Failing to protect laptops with a mix of technology and policy can be costly, and a new survey showed just how much.
The survey, dubbed "The Billion Dollar Lost-Laptop Study," was conducted by Intel and the Ponemon Institute and fielded input from 329 public and private organizations. During the past 12 months, those respondents collectively lost more than 86,000 laptops, costing themselves a staggering $2.1 billion in lost data, productivity and equipment.
Most of these laptops-60 percent-were logged as missing. The remaining 40 percent were either confirmed or suspected to be stolen. Thieves love transportation spots such as airports--among companies reporting the highest theft rates, 48 percent of laptops were stolen at transportation venues. The three main environments where employees most often part with their laptops are seemingly safe off-site locations such as homes or hotels; transportation sites; and their own offices.
The most common areas for loss are those apparently benign off-site locations, which are the site of more than 40 percent of losses.
Among the companies surveyed, just five percent of laptops are ever recovered.
"Looking at these results, you can barely fathom the significant financial impact of missing laptops," said Anand Pashupathy, general manager of Intel Anti-Theft Services, in a statement. "More astonishing, considering the vulnerability of laptops and their data is that the majority of these companies aren't taking even basic precautions to protect them."
Methods such as hard disk encryption, data back-up and antitheft technologies are not widely used, the survey found. While 46 percent of the lost systems contained confidential data, just 30 percent of those systems were encrypted, and only 10 percent utilized other antitheft technologies.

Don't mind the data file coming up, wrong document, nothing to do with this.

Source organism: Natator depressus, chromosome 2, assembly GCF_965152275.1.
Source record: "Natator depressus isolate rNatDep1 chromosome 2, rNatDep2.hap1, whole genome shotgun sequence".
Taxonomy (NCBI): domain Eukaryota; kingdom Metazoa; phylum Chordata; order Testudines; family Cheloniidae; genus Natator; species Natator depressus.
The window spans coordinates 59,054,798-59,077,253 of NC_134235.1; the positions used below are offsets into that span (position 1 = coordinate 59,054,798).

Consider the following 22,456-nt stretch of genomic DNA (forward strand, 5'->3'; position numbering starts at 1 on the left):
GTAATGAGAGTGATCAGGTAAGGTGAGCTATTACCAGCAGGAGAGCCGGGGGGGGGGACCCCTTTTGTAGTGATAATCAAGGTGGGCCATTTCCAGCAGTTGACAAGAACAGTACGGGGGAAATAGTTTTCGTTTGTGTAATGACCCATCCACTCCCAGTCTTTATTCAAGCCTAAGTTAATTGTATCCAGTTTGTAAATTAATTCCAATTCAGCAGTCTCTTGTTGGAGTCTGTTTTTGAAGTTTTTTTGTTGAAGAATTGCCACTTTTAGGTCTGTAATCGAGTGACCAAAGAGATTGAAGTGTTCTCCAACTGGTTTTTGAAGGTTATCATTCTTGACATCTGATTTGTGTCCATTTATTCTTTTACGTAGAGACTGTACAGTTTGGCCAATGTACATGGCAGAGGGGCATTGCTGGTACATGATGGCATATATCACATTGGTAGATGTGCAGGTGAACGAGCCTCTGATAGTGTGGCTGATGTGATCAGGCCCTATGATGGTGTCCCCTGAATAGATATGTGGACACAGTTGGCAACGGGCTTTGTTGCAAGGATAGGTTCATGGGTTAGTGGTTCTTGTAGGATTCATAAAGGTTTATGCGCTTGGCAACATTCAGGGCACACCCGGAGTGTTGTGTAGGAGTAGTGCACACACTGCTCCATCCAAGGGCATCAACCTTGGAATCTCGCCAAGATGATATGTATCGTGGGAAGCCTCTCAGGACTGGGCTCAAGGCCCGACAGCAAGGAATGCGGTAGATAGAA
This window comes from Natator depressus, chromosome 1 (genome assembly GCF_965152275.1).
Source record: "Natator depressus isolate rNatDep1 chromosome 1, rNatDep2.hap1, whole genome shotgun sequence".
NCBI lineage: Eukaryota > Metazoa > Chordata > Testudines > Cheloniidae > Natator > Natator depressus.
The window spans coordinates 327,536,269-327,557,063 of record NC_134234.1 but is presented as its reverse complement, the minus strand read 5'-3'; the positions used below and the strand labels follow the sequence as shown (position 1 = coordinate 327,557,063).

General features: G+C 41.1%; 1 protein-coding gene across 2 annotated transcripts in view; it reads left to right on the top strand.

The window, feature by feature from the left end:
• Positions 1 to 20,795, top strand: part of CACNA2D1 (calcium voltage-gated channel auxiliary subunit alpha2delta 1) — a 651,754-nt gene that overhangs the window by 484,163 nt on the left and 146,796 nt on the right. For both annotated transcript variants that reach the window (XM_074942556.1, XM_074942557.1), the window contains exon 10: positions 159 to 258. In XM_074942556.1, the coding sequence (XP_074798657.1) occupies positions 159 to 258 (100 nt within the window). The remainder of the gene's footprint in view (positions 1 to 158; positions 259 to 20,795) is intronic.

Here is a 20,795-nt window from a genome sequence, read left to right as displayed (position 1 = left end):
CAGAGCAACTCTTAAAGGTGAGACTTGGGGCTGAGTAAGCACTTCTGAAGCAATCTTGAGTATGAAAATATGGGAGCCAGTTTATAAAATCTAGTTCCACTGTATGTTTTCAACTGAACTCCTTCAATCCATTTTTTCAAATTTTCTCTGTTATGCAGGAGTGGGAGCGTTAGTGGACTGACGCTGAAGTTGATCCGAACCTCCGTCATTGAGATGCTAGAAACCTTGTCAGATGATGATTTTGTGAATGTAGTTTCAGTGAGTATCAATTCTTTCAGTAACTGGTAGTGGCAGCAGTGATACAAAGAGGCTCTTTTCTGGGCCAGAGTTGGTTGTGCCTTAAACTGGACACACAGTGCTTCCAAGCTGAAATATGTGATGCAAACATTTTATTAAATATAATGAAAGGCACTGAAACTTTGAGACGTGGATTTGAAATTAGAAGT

According to the study, the chance of workers misplacing their laptops or having them stolen is somewhere between 5 and 10 percent, depending on the industry, during the PCs' expected three-year life spans. Of the 11 industries surveyed, education and research institutions lost laptops the most - less than 11 percent of their mobile PCs. Financial institutions were at the other end of the scale, losing only about five percent of their laptops.
Businesses need to know what data is on which devices, understand how it's at risk and implement proper policies, training and technical controls, security expert and author Kevin Beaver, who was on a Dec. 2 media call about the report, told eWEEK afterward.
Seventy-one percent of the laptops were not backed up - meaning that many of the organizations lost a lot more than just the physical machine. In fact, much of the losses reflected in the $2.1 billion figure come down to data, Larry Ponemon, chairman of the Ponemon Institute, explained during the media call. Many organizations he said, are "incompetent in protecting information assets"--not just laptops, but removable media and smartphones as well.
"Most of [the cost] is the data," he said. "When you add intellectual property and confidential information...if it's confidential information about people then you have to worry about notification and it becomes a data breach. So under those conditions it's really more about the information than the device itself."